Learn about AI

Learn about AI through a series of hands-on interactive tutorials and step-by-step-videos that detail general concepts for imaging AI

Introductions

Overview

Definition of Use Case

Democratization of AI

Modules

How does a radiologist do AI?

What can go wrong?

Issues of PHI

How can data scientists help radiologists?

Data Accessibility

Definekeyboard_arrow_down

Define Tutorial

Instructions

  1. Browse defined AI use cases.
  2. Search, filter, or sort through all of the use cases.
  3. Click on the use case name under the USE CASE column to comment on a published use case.
  4. Click on REQUEST TO DRAFT A USE CASE under the REQUEST column to request to draft a use case that is not yet published.
  5. Click on SUBMIT A NEW USE CASE and fill out the form to submit a new AI use case for the ACR to review.

Annotatekeyboard_arrow_down

Annotate

Annotate Tutorial

Instructions

  1. Select a use case.
  2. Select a data set to annotate.
  3. Use the image viewing tools to examine the scan.
  4. Classify each image by selecting one of the categories.
  5. Click NEXT to save your annotation and view the next scan.
  6. Click FINISH to finish annotating and return to the home page.

Createkeyboard_arrow_down

Architecture

Overfitting

Cost function

Epochs

Pre-processing

Confusion Matrix Details vs. Accuracy

Kappa

Create Tutorial: Part1

Create Tutorial: Part2

Equal Sampling

Instructions

  1. Define the problem.
    1. Select a body area.
    2. Select a modality.
    3. Select an AI use case.
  2. Prepare the data.
    1. Select the training data set.
    2. Select the Augmentation.
    3. Click START PREPROCESSING to prepare the data.
  3. Configure your model.
    1. Select the model architecture.
    2. Select the data sampling method.
    3. Select the model loss function.
    4. Select if the model is pre-trained or not.
    5. Select if the model has early stopping or not.
  4. Click TRAIN AND TEST to train and test your model.
  5. Click RUN PREDICTION to view the model’s prediction.
  6. Repeat the process to create another model. You can continue to add models to your screen.
  7. Click REMOVE to remove a model from your screen.

Terminology

Training Dataset Size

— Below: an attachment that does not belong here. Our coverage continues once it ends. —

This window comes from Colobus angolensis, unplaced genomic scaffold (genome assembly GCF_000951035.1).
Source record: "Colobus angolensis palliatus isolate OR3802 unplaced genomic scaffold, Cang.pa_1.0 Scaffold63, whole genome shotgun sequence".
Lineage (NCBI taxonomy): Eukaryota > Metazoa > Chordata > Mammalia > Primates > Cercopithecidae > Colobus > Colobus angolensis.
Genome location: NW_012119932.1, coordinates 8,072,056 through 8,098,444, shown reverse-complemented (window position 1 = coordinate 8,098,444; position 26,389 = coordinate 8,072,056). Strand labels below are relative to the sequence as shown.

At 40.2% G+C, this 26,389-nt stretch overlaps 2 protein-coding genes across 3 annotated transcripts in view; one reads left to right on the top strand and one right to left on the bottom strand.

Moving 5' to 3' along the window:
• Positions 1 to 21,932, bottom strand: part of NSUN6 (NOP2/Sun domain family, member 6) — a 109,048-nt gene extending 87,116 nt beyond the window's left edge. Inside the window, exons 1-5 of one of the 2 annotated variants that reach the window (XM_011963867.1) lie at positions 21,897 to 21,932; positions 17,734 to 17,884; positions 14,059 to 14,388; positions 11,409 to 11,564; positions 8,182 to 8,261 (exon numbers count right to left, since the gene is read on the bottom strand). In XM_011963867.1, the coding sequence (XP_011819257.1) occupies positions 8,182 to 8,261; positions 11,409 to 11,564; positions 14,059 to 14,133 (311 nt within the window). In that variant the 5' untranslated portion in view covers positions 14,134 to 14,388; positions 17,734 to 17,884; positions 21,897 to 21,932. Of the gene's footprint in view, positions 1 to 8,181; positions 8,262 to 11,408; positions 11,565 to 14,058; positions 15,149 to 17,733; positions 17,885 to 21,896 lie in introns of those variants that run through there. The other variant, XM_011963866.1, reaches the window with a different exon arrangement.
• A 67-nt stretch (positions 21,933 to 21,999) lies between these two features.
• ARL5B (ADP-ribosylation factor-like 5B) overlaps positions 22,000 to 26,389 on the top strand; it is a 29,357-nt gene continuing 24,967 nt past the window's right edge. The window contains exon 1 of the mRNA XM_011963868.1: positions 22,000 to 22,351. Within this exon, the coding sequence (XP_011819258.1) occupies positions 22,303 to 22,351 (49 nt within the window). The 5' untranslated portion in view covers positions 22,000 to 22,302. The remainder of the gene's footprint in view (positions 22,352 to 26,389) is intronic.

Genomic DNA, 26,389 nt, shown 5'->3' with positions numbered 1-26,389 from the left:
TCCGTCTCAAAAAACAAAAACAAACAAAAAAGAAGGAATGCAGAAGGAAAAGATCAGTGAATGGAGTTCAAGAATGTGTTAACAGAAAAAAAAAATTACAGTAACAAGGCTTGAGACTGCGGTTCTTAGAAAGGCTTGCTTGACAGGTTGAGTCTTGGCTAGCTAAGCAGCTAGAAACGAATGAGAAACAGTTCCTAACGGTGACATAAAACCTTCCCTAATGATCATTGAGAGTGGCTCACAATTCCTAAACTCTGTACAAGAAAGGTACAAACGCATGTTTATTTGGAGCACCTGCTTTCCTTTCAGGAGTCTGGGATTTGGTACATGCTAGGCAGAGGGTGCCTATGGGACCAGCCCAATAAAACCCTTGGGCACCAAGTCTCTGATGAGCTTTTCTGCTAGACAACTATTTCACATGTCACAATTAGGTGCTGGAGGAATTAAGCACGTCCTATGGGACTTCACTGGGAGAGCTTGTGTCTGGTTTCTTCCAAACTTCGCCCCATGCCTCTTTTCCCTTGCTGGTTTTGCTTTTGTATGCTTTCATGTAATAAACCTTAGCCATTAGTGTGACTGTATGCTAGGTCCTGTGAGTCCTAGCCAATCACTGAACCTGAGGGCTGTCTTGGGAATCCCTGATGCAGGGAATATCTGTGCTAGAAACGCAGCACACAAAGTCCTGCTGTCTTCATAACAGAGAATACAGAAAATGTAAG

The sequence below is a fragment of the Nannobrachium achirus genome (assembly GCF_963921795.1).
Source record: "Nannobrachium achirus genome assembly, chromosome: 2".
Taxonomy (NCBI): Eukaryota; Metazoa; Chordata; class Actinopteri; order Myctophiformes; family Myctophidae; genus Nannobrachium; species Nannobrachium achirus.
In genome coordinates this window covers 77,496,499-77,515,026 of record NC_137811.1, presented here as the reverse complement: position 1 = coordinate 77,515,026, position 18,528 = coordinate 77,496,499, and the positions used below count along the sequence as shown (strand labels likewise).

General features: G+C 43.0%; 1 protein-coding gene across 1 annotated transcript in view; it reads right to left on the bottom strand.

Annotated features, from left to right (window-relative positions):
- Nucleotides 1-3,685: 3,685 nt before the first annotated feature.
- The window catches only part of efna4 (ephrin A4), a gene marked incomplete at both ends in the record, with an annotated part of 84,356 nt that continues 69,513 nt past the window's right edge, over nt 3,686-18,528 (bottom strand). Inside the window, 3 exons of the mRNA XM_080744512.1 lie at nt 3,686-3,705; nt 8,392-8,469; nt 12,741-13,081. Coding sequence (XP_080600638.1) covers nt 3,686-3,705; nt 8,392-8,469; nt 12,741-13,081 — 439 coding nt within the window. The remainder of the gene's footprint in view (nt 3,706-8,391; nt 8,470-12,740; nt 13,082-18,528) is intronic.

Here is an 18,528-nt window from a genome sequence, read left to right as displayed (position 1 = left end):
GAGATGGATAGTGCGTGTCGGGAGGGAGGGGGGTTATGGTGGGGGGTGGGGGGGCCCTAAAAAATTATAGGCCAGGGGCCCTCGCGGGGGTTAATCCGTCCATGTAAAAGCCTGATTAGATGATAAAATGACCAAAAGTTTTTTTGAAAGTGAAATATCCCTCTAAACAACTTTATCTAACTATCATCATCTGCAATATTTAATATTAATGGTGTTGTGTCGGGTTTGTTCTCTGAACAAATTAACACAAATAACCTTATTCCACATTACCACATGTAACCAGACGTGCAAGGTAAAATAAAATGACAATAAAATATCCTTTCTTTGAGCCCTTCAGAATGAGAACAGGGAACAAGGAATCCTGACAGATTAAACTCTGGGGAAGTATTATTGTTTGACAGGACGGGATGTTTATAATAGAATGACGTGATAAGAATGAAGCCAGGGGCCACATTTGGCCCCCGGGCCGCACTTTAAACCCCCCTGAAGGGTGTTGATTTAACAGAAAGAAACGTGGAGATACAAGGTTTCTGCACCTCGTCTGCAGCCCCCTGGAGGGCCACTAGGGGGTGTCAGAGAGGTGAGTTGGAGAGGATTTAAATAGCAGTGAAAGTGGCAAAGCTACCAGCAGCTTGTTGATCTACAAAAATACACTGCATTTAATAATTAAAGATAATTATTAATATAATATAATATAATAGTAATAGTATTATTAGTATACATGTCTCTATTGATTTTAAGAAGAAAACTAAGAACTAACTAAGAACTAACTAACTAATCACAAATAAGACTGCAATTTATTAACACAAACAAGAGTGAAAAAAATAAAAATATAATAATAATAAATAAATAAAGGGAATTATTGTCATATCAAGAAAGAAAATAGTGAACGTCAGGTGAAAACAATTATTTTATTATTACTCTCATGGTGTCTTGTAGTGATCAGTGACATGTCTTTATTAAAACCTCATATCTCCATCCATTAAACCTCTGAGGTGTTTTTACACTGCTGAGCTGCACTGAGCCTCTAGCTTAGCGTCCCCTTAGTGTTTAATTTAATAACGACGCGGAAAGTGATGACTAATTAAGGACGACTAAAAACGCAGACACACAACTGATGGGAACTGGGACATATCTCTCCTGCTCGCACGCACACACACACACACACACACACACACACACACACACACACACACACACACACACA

The size of the training dataset can affect the accuracy of the model. In general, the model will be more accurate as the training dataset size increases.

Augmentation

Apply additional transformations, such as rotations, flips, or stretching, to images input to the network.

  • None: Do not transform images.
  • Random Flips/Rotations: Add random flips and rotations to the scans before the model sees them.
Architectures

Structure of the neural network.

  • ResNet: Type of architecture developed in 2015 for the ImageNet Large Scale Visual Recognition Challenge that introduced skipped connections between layers and won first place in image classification, detection, and localization.
  • VGGNet: Type of architecture developed in 2014 for the ImageNet Large Scale Visual Recognition Challenge that won first place on image localization.
  • InceptionNet: Type of architecture whose innovation was to attempt to process information at different spatial scales. It also used new methods to make neural networks "deeper" (more complex) while still learning broad, generalizable concepts about its chosen task.
  • DenseNet: Type of architecture whose innovation in neural networks allowed them to maintain high levels of complexity and classification ability, while greatly reducing the computational time and memory required to classify a single case.
Sampling Methods

The ratio of each class that the model sees at each training step

  • Equal Class Ratios: Sample the studies so that each class is represented equally – 25% almost entirely fat, 25% scattered fibroglandular densities etc.
  • Random Sampling: Sample the studies randomly, in the distribution they are found in the original dataset.
Loss Functions

How the model knows what to learn

  • Mean Absolute Error
    • Treat all successes differently depending on confidence, treat all failures differently depending on confidence.
    • If the model got the right category and was very confident in the choice, then it was a large success. If the model got the right category and was not confident in the choice, then it was a small success. If the model got the wrong category and was not confident in the choice, then it was a small failure. If the model got the wrong category and was very confident in the choice, then it was a large failure.
    • Assume that the distance between the categories is the same.
  • Categorical Cross-Entropy